Tag Archives: Eastern Point Lit House and Press
Last night Jim Dowd led a fascinating discussion on Neal Stephenson’s book Snow Crash, considered to be one of the best in the cyberpunk subgenre of science fiction writing.
Lawrence Penson, editor of Nova Express describes cyberpunk, “Classic cyberpunk characters were marginalized, alienated loners who lived on the edge of society in generally dystopic futures where daily life was impacted by rapid technological change, an ubiquitous datasphere of computerized information, and invasive modification of the human body.”
Stevens Brosnihan explains how to use Oculus Rift, a virtual reality head-mounted display, on loan from Ocean’s Alliance. Read more about Oculus Rift at The Gloucester Clam here.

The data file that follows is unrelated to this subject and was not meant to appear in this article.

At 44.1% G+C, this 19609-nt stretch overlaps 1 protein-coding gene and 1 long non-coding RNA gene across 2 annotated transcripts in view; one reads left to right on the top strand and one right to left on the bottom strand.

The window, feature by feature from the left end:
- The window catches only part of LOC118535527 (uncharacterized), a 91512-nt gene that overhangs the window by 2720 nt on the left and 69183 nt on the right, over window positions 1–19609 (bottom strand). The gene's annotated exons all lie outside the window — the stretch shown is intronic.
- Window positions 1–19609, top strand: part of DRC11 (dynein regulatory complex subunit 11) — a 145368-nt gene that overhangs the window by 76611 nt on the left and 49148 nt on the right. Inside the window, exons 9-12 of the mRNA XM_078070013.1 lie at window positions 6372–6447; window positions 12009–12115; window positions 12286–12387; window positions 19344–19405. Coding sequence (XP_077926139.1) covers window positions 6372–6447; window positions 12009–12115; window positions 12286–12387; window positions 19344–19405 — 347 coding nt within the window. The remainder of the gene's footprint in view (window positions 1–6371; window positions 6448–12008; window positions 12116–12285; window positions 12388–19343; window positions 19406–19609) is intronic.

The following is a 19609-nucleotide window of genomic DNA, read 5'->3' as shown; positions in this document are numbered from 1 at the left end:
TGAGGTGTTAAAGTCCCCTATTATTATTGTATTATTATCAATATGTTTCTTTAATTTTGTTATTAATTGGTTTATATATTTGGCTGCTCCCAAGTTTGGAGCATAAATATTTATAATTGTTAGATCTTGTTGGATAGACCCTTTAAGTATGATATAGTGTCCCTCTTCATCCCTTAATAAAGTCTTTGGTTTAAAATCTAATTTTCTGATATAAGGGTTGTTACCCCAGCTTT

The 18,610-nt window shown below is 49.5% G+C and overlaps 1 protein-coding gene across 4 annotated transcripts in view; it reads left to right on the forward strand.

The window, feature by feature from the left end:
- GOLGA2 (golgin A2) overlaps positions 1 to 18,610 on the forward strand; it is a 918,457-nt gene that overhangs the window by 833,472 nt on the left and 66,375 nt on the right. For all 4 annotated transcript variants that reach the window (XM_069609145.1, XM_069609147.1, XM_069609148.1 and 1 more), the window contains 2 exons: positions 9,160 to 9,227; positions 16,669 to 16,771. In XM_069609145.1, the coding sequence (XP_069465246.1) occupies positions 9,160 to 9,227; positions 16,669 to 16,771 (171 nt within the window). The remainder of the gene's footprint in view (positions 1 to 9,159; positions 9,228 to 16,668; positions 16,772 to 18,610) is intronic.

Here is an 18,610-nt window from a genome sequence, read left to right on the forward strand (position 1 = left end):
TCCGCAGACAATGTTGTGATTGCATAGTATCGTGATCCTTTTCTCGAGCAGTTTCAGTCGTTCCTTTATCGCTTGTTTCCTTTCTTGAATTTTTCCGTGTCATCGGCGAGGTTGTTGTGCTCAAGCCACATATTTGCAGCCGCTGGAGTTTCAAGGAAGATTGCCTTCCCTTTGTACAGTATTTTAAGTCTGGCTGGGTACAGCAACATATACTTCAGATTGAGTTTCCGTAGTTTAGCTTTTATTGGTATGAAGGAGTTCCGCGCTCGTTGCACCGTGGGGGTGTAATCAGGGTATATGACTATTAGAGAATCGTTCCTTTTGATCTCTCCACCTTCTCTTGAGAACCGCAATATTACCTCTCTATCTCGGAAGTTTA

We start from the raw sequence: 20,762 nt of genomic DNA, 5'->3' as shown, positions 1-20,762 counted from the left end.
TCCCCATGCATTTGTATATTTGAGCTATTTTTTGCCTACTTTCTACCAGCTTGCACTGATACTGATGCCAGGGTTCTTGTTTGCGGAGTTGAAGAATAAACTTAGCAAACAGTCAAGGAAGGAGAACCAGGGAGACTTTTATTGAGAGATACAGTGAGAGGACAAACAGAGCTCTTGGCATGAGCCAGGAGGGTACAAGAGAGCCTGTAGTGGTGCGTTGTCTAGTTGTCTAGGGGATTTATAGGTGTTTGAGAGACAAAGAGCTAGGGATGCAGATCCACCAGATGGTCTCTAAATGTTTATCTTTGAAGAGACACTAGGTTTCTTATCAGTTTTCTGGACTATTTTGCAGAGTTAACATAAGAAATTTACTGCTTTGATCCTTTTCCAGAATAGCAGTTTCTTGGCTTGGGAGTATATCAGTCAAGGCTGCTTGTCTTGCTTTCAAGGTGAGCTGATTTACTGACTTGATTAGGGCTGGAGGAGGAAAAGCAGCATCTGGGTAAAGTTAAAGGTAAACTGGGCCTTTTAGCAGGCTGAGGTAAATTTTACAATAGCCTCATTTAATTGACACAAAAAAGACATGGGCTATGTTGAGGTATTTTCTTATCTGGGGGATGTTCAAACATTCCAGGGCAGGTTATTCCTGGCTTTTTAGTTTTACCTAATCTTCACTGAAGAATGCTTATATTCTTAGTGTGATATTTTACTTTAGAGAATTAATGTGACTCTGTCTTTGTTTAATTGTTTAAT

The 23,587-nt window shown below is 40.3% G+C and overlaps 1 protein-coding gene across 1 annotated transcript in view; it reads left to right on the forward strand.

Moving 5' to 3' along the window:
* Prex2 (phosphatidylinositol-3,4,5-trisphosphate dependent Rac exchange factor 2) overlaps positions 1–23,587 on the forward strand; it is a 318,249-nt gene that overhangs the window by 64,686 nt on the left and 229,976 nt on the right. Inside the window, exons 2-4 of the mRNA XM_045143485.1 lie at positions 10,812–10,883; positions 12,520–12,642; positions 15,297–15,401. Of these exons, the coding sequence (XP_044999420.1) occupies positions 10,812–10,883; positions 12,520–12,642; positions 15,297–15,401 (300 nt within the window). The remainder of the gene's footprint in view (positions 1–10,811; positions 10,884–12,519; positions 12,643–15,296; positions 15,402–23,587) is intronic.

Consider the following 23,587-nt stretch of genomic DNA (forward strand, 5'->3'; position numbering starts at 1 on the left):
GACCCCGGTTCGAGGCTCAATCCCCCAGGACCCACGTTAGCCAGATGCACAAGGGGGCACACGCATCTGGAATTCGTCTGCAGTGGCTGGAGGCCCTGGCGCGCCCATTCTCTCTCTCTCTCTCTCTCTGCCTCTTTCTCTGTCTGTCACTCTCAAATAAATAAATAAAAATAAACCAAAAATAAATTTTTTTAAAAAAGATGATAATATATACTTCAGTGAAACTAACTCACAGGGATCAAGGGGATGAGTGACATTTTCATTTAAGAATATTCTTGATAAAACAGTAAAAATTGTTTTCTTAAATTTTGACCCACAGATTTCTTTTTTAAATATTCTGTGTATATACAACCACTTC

I’ve been meaning to send this your way, but we’ve been busy, busy, busy. I was wondering if you could help spread the word about The Gloucester Haiku Project. We’re asking folks–residents and visitors–to write a haiku or two about Gloucester. The subject matter can be anything, from the beauty of the back shore to our glorious pothole riddled streets. Anything, as long as it has to do with Gloucester. We’re looking for small poems from everyone, not just poets. We’ve been getting quite a few from kids, which is fantastic.
We’ll be collecting haiku until August 31, after which we will choose the best and publish them in a poetry chapbook this fall via Lit House Press. We’ve even set up a little box outside our shop at 261 Main St. for folks to drop their haiku off, maybe while they’re picking up bread at Alexandra’s or pet supplies from Animal Krackers. We’re also taking submissions online at: The Eastern Point Lit House Gloucester Haiku Project.